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Adrenergic control of venous capacitance during moderate hypoxia in the rainbow trout (Oncorhynchus mykiss): role of neural and circulating catecholamines

Journal article
Authors Erik Sandblom
Michael Axelsson
Published in American Journal of Physiology-Regulatory Integrative and Comparative Physiology
Volume 291
Issue 3
Pages R711-R718
ISSN 0363-6119
Publication year 2006
Published at Department of Zoology
Pages R711-R718
Language en
Links dx.doi.org/10.1152/ajpregu.00893.20...
Keywords adrenergic nerves, venous pressure, bass dicentrarchus-labrax, atrial-natriuretic-factor, cod gadus-morhua, blood-pressure, atlantic cod, vascular capacitance, salmo-gairdneri, reflex control, heart-rate, cardiac-performance
Subject categories Biological Sciences

Abstract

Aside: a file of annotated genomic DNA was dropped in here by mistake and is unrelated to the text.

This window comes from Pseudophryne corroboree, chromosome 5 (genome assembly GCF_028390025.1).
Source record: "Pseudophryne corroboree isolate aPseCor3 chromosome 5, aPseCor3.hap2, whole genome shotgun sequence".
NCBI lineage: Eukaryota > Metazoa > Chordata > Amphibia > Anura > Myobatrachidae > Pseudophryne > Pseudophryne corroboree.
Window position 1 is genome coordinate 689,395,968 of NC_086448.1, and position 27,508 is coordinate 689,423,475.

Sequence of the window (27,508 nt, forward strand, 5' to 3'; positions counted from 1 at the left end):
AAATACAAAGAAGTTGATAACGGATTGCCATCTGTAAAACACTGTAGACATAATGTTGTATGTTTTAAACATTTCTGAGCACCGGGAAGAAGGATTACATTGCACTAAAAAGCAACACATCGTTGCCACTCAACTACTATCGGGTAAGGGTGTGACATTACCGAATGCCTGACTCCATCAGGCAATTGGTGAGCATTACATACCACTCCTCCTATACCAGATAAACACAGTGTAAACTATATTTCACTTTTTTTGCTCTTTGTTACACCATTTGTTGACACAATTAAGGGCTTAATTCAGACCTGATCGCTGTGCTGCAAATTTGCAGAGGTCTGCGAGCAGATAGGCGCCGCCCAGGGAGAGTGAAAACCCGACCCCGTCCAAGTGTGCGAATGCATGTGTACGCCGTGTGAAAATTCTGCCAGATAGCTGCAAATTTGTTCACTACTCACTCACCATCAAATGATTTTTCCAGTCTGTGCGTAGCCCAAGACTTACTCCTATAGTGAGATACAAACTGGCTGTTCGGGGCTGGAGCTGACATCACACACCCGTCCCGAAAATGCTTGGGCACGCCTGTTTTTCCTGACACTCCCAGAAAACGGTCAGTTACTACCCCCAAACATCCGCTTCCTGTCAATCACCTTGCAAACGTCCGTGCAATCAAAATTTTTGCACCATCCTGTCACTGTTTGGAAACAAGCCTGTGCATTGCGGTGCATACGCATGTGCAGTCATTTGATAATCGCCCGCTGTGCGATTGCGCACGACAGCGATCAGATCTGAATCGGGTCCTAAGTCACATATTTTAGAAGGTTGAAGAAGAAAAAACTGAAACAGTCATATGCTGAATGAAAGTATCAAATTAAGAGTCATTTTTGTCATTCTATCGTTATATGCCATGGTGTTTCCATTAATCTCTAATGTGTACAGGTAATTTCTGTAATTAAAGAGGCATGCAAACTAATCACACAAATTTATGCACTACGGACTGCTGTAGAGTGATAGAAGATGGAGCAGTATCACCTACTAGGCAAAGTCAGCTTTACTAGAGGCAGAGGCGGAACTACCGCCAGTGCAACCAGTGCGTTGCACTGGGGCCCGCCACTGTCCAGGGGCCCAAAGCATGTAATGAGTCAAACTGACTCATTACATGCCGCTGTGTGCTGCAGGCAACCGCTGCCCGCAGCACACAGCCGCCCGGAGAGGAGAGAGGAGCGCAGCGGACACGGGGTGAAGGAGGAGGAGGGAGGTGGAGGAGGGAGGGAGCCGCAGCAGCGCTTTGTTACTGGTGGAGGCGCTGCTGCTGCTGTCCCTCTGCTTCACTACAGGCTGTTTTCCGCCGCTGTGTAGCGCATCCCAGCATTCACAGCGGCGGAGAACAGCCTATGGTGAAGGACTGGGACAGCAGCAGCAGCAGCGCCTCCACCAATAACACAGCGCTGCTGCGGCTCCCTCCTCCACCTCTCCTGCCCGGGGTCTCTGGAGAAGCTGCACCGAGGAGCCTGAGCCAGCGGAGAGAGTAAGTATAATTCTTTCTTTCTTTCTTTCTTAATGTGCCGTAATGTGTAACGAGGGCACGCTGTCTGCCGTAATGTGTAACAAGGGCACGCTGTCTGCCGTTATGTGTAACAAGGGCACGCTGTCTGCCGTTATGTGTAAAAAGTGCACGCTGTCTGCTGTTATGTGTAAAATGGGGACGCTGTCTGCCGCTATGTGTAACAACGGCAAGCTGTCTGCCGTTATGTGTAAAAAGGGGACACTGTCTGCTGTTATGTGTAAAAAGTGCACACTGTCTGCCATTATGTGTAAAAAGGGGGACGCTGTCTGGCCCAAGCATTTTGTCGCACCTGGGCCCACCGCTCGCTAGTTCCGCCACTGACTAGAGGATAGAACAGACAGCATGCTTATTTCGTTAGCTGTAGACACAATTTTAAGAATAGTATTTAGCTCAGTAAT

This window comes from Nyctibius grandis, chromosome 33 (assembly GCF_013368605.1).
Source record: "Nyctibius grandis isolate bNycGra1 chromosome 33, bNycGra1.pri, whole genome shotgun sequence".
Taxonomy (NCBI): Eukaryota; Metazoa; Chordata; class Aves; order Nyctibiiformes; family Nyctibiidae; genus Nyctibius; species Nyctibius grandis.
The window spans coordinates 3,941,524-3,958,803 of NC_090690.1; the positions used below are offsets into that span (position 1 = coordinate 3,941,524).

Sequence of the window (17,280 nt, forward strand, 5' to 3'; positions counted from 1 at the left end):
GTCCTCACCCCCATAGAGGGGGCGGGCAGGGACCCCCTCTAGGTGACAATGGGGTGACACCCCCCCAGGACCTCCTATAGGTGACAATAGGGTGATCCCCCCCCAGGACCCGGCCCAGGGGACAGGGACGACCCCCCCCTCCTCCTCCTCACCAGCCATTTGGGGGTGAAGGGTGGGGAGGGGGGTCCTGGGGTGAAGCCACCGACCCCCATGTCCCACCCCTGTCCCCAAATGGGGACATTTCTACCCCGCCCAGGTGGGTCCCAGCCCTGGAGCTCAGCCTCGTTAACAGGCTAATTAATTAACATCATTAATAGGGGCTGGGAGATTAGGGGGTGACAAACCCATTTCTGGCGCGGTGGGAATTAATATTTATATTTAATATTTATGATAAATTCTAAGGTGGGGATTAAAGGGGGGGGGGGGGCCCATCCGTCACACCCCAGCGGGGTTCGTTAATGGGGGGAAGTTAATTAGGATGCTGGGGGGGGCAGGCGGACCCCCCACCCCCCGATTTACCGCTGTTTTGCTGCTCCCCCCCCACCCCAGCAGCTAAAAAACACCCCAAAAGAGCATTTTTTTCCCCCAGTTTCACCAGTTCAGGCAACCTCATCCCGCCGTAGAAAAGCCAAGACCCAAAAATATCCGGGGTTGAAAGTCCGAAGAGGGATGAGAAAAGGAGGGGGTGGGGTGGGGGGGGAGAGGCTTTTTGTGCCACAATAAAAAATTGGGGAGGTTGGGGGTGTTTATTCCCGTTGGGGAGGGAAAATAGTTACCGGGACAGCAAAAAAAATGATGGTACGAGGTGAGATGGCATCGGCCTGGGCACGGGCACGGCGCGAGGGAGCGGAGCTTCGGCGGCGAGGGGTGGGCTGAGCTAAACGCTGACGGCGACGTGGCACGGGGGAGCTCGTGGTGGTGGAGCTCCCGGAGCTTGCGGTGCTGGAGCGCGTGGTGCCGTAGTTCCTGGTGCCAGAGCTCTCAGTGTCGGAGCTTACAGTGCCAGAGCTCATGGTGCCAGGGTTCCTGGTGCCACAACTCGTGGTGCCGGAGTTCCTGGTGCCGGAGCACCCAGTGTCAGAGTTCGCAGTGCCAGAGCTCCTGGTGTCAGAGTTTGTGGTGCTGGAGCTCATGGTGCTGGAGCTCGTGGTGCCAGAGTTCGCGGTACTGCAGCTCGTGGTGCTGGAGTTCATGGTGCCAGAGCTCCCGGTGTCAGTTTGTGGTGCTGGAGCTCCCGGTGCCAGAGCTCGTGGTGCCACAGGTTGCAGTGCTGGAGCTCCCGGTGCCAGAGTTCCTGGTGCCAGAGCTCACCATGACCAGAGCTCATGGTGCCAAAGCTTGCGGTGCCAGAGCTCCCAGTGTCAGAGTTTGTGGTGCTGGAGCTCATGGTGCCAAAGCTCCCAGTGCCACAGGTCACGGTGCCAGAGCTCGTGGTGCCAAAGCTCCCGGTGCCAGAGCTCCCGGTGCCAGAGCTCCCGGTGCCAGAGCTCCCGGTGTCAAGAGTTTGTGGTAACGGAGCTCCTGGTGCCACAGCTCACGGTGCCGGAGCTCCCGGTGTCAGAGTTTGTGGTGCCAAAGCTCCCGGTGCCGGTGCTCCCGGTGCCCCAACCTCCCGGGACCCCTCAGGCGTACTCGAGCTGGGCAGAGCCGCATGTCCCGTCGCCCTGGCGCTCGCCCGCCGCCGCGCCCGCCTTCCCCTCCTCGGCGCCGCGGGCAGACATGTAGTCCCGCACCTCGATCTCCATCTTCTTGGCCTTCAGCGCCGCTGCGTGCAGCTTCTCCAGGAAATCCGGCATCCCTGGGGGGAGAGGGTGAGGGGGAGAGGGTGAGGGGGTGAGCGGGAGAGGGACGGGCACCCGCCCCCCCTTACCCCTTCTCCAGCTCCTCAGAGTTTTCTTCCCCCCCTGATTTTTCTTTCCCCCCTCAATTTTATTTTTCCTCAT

Central venous blood pressure (P-ven) increases in response to hypoxia in rainbow trout ( Oncorhynchus mykiss), but details on the control mechanisms of the venous vasculature during hypoxia have not been studied in fish. Basic cardiovascular variables including Pven, dorsal aortic blood pressure, cardiac output, and heart rate were monitored in vivo during normoxia and moderate hypoxia (PwO(2) = similar to 9 kPa), where PwO(2) is water oxygen partial pressure. Venous capacitance curves for normoxia and hypoxia were constructed at 80-100, 90-110, and 100-120% of total blood volume by transiently (8 s) occluding the ventral aorta and measure Pven during circulatory arrest to estimate the mean circulatory filling pressure (MCFP). This allowed for estimates of hypoxia-induced changes in unstressed blood volume (USBV) and venous compliance. MCFP increased due to a decreased USBV at all blood volumes during hypoxia. These venous responses were blocked by alpha-adrenoceptor blockade with prazosin (1 mg/kg body mass). MCFP still increased during hypoxia after pretreatment with the adrenergic nerve-blocking agent bretylium (10 mg/kg body mass), but the decrease in USBV only persisted at 80-100% blood volume, whereas vascular capacitance decreased significantly at 90-110% blood volume. In all treatments, hypoxia typically reduced heart rate while cardiac output was maintained through a compensatory increase in stroke volume. Despite the markedly reduced response in venous capacitance after adrenergic blockade, Pven always increased in response to hypoxia. This study reveals that venous capacitance in rainbow trout is actively modulated in response to hypoxia by an alpha-adrenergic mechanism with both humoral and neural components.

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